But what is a country to do when their neighbour is on fire? To Tunisia's east lies the simmering chaos of Libya. Those Libyans who could afford to seek shelter in Tunisia have done so, and the country's lack of an international airport means that Tunisia is the point of departure for a constant stream of Libyans looking to travel further afield. Tunisia has taken steps to address the security threat it faces, has increased border patrols, and has dug border barrier - all to this end.  

  Read more: Thomas Cook scraps Sharm al-Sheikh holidays over terror fears

The backdrop of additional security at hotels and around resort towns, in addition to the wider strategic deployment to the east could have been seen as putting Tunisia on the right path to a cleaner bill of health for tourism. Yet the UK restrictions remain in place, and were made even tighter when the British government banned ipads and other large tablets from incoming flights in March. 
This sent a terrible message to would-be tourists, undoing the steps to improve Tunisia's bruised image as a tourist destination. In stark contradiction with images of sun-drenched holidays on glittering Mediterranean beaches, the ban only served to ramp up paranoia about personal safety.  
UK policy makers who decide whether Tunisia's travel light stays red or goes green, wield great power. The political risk of allowing or encouraging British tourists back to the country means they are massively exposed were an incident to occur. Yet the livelihoods of thousands of Tunisian are also at stake.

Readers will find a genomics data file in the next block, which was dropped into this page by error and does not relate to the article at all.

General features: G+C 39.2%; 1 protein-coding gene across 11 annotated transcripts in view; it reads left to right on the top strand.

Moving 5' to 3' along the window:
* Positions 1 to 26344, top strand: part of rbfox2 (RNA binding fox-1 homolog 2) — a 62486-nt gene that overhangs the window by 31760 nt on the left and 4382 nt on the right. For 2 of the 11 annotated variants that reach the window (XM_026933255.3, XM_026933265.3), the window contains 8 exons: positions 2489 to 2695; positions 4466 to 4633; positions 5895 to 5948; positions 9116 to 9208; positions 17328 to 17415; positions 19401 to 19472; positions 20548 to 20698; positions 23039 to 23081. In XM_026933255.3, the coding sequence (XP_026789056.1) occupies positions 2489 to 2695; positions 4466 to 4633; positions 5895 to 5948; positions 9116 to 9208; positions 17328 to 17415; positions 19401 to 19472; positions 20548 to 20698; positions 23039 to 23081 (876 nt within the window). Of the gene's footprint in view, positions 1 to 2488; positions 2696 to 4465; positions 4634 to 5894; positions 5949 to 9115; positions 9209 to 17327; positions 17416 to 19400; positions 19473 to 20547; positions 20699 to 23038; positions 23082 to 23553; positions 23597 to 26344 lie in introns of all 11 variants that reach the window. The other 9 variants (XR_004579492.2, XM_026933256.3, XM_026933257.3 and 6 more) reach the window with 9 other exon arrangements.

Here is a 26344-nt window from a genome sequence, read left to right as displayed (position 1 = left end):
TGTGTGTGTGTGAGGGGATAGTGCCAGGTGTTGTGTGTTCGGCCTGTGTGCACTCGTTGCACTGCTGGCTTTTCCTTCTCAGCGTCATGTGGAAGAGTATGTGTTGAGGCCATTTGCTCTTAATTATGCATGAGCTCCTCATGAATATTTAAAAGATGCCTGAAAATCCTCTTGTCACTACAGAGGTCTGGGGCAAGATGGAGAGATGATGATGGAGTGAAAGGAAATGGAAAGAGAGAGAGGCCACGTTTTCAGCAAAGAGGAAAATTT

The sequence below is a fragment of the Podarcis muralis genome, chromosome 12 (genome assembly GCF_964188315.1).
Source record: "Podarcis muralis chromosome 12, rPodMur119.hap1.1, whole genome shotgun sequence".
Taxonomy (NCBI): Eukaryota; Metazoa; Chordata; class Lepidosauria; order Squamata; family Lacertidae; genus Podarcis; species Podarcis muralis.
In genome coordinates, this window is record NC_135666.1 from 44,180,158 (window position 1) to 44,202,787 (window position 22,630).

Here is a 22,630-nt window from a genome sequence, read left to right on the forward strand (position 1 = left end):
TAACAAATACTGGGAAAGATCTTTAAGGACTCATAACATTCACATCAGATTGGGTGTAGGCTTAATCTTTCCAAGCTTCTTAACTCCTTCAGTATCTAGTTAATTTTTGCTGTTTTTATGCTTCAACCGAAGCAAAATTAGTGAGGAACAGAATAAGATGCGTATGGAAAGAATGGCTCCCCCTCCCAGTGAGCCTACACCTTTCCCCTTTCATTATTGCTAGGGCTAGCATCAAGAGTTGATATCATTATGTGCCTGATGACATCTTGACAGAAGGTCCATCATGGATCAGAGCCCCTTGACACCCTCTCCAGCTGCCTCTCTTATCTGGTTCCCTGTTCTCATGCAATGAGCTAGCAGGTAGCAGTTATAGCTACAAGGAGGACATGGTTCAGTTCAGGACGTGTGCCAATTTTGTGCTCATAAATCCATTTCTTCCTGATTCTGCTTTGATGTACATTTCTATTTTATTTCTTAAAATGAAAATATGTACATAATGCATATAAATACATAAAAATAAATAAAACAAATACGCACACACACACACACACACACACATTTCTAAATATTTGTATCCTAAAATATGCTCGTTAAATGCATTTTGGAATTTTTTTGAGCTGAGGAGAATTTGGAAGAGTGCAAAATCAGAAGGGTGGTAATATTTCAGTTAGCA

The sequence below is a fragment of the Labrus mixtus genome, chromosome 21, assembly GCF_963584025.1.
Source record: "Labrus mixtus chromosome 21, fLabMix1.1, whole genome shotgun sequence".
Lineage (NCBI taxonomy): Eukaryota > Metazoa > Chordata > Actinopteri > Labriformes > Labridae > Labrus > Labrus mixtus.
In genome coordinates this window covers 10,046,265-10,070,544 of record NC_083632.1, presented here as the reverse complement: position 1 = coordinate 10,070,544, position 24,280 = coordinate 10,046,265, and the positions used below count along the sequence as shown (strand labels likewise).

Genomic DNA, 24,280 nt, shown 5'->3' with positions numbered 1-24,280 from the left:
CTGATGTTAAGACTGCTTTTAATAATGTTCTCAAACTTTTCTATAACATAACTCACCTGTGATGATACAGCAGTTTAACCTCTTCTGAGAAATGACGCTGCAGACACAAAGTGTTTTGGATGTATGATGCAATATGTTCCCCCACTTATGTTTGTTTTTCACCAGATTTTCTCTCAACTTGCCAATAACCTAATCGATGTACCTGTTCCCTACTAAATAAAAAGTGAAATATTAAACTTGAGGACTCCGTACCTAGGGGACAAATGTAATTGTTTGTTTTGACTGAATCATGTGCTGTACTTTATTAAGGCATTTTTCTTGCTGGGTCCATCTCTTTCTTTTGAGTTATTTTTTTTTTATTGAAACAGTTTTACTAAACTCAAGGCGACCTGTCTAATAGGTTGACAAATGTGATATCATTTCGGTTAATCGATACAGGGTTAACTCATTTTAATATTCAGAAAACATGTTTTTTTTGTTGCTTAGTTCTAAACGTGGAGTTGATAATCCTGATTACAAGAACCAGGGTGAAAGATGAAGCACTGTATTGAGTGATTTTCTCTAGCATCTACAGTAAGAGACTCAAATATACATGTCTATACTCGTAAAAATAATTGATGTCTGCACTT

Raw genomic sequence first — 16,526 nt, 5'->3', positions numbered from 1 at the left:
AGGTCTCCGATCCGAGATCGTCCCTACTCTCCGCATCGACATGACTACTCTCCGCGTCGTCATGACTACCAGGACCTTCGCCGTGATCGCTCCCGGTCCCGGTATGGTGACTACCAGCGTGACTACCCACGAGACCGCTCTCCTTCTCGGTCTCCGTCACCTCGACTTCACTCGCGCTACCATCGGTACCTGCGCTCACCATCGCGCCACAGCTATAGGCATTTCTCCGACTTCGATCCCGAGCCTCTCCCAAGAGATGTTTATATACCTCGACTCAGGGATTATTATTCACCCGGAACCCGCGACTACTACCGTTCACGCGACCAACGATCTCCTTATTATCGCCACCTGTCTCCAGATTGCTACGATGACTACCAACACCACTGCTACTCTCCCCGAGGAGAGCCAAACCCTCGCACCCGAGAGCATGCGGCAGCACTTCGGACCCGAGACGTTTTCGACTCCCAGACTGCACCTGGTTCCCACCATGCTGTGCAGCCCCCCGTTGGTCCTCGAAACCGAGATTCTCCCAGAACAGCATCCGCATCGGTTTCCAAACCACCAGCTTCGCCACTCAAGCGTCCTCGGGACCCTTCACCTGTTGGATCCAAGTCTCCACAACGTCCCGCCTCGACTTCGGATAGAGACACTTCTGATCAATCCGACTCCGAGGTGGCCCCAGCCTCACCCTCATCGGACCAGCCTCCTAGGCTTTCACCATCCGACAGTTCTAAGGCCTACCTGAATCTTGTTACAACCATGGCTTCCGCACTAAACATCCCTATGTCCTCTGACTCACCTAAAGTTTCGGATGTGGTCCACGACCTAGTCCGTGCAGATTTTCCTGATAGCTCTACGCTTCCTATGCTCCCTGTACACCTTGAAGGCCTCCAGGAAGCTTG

Hotels are closed and contracts are shorter term, symbolic of the uncertainty that many Tunisians are facing over their future

So what is the solution? For starters, the blanket nature of UK travel advice needs to be adjusted, and zones of safety, particularly around resorts, should be recognised.
Not such a dissimilar tactic was used following the Luxor massacre, killing 62 people, mainly tourists, back in 1997. The Egyptian authorities succeeded in turning the tourist town into a precursor to the "green zones" we'd one day seen in Iraq. Unbeknownst to most visitors, there was tight control around all access into the area.
The Tunisian authorities argue that they have taken the technical and operational steps necessary to mitigate the risk of the challenges they face. A UK inquiry into the Sousse killings blamed "cowardly" Tunisian security forces for allowing the gunmen to proceed for so long, unchallenged. People in Sousse report that was that there was indeed a friendly, laid back interaction with the police, typical of many beach resorts around the world.
The paradox of high security in a place that is intended to be relaxing, continues to haunt those who used to work in the Tunisian tourist industry, but now wait in a purgatory shaped by our governments' approach to modern day risk.

James Denselow is an author and writer on Middle East politics and security issues. He is a former board member of the Council for Arab-British Understanding (CAABU) and a director of the New Diplomacy Platform.

Follow him on Twitter: @jamesdenselow

Opinions expressed in this article remain those of the author and do not necessarily represent those of The New Arab, its editorial board or staff.